1. Collect a 100-point force-ranking from everybody who knows anything: Ask each person who has a fragment of information to confidentially allocate 100 points to all the individuals on the team, based on perceived value contributed. Each would look something like this:
- Sally = 50
- John = 20
- Bob = 10
- Jerry = 5
- Fred = 5
- Wanda = 3
- Will = 3
- Hal = 2
- Trent = 1
- Rod = 1
2. Expose the 100-point force-rankings anonymously to everyone for veto: If a majority of information holders reject a given allocation, guided by the principle of reject-if-false-intent-is-presumed (and possibly with a limit on number of rejections per person), then that individual has one more chance to fix their allocation before their input is thrown out. This step is to avoid gaming by individuals. [As a slight tweak to improve accuracy, instead of a majority of information holders required to veto, the rule could be revised to "the majority of information holder hours represented." The assumption being that the more time spent on the project, the more information that individual has about value contributed (not, it is important to note, the more value the individual has contributed, time not being equivalent to value contributed).]
3. Weigh each allocation based on the number of hours the assessor has spent on the project (a proxy for amount of relevant information held): While hours worked is an imperfect proxy, it is the closest thing we have to an objective, non-political measure of how much information an individual has about who has contributed what. Someone who is working full-time on a project knows significantly more than someone advising on a few-hour-a-week basis. If Bob's total hours spent on the project is 25% of the total, then all of the rows in his distribution are multiplied by 0.25. By the way, to prevent gaming of hours tracked, you can also expose the number of hours worked to everyone as well and allow for another veto-edit protocol (you can even expose across all projects to identify extreme cases where someone's hours on every project add up to something beyond the realm of credibility).
4. Then add up horizontally all the points a team member has received and divide by the total: Points across all information holders are added for each team member, and a proportionate figure of the total derived for each member, a number that represents the best approximation of "What percent of the total value created was this individual responsible for?"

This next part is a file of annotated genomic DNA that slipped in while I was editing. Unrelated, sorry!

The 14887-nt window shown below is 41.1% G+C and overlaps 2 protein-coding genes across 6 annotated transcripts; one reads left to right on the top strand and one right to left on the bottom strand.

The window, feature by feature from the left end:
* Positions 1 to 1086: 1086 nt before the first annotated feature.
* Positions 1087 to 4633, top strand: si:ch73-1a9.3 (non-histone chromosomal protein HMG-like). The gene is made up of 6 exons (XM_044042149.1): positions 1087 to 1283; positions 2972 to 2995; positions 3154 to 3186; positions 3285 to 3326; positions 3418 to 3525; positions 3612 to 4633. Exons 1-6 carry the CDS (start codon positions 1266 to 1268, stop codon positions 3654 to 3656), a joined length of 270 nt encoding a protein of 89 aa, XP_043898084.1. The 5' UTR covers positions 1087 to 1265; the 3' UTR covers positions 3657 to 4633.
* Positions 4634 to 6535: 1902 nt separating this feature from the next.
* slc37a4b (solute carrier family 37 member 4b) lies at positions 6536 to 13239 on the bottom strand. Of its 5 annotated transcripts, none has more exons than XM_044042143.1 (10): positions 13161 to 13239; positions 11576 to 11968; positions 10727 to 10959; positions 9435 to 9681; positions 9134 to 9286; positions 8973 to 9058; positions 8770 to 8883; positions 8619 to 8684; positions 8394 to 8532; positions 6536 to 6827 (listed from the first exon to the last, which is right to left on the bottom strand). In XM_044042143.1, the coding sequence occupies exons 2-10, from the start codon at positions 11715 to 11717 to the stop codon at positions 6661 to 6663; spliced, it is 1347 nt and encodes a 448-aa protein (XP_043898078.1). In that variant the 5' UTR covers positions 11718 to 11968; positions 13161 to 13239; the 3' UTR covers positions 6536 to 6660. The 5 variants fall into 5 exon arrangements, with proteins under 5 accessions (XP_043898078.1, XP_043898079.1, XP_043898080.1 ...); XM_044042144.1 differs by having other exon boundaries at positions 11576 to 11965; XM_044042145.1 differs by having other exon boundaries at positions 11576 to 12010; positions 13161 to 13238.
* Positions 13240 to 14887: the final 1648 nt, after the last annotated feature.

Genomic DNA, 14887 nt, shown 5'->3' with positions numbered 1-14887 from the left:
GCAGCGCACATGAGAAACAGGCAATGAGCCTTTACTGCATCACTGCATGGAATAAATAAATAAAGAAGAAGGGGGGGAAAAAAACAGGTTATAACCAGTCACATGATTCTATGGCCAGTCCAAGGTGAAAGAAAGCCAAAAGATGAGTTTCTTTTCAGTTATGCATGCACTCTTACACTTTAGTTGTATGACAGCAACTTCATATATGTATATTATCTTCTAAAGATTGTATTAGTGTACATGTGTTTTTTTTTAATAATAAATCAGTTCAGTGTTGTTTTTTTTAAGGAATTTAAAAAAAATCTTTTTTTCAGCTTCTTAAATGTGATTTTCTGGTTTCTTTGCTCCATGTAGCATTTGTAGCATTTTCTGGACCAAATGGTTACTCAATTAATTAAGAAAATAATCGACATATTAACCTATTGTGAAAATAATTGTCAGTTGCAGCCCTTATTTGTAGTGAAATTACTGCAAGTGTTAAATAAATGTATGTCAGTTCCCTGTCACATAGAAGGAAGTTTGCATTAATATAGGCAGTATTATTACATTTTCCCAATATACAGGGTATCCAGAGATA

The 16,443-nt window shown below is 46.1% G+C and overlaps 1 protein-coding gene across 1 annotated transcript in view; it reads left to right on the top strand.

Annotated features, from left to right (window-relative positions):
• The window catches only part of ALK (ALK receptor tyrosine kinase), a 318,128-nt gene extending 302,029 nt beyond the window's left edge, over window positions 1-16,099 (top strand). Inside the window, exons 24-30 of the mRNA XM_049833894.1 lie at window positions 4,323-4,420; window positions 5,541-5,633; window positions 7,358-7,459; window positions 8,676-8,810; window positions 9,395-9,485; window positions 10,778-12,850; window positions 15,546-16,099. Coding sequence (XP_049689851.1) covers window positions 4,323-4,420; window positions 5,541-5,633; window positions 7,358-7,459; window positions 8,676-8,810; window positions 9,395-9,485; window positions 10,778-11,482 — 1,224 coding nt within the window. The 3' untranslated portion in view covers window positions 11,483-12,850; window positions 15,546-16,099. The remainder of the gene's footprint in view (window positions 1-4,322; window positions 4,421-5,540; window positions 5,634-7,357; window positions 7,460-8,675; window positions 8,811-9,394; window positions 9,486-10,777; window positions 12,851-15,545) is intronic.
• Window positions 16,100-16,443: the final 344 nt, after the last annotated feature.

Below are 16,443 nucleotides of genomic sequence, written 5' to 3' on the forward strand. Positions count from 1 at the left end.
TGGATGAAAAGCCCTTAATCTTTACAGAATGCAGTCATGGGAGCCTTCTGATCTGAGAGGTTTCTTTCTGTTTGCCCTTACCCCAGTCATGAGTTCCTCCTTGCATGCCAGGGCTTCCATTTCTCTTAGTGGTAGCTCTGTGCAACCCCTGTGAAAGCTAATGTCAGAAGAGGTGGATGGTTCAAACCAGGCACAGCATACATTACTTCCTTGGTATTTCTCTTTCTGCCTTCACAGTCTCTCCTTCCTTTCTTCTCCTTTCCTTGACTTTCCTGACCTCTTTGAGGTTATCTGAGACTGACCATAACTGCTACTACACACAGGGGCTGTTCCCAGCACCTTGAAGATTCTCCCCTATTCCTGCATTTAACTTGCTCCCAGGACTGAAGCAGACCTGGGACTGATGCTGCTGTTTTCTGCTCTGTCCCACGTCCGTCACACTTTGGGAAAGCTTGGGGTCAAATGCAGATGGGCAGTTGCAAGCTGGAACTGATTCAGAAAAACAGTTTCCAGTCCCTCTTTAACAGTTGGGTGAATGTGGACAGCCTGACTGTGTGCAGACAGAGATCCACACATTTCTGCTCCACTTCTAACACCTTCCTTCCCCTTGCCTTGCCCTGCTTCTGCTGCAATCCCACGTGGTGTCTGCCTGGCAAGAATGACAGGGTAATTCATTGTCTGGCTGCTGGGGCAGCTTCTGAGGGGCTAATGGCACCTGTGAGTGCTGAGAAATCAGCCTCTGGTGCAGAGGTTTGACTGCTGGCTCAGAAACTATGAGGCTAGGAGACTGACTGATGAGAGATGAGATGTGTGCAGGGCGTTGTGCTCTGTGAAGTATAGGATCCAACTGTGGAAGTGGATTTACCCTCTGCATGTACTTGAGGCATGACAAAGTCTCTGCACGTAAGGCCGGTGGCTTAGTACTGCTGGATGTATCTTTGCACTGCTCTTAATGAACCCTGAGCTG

Once you have that number, you can do a lot with it.
But - we still haven't addressed the subject of returns to financial capital. It takes financial capital to deliver on a project - there are laptops to buy, equipment rent, conference call bills to pay. I'm going to propose a way to address this that's quite radical - why don't we have everyone contribute an equal share of the financial capital? Then the question becomes a moot point, and all the human capital can receive 100% of their proportion of overall value created. It's a form of a partnership, in the professional services sense, where everyone holds equal equity share in the stakes of the project.
But what if a team member doesn't have the financial capital to contribute? In that case, the remaining team members can essentially loan them the financial capital, as an investment with some interest return, and it would be recouped when positive outcomes are achieved at the end of the project. It is a true investment, in the sense of risk as well as rewards, and not dissimilar to how a new partner buys into a professional services firm today.
With this model, in an organization with many projects, everyone essentially becomes a partner in the enterprise. You could even pay out all value earned in equity in the enterprise, assuming it was large enough that there was liquidity for the equity within an internal secondary market (so people can pay rent and what-not).
Where there are projects where the value created is less clear (e.g. cost centers), you could do a tiered version of this allocation-weighing method at multiple and higher levels, e.g. at the practice, business unit, or overall firm level, among projects. What matters is that you do it at a level where the value of outcomes are well-defined, e.g. there is a P&L.
You do need systems and protocols that are well-designed, easy for the information holders to provide input, transparent, generally automated, and hard to game. The more you introduce asymmetric human judgment, the more you create power situations and politics.
What I think is wonderful about this is that it creates incentives to share information within the team, between teams, and perhaps even beyond the firm. On that last, there's a whole 'nother post that could be written about that. Anyway, that was the result of a few glasses of wine and whiteboarding on a Friday night.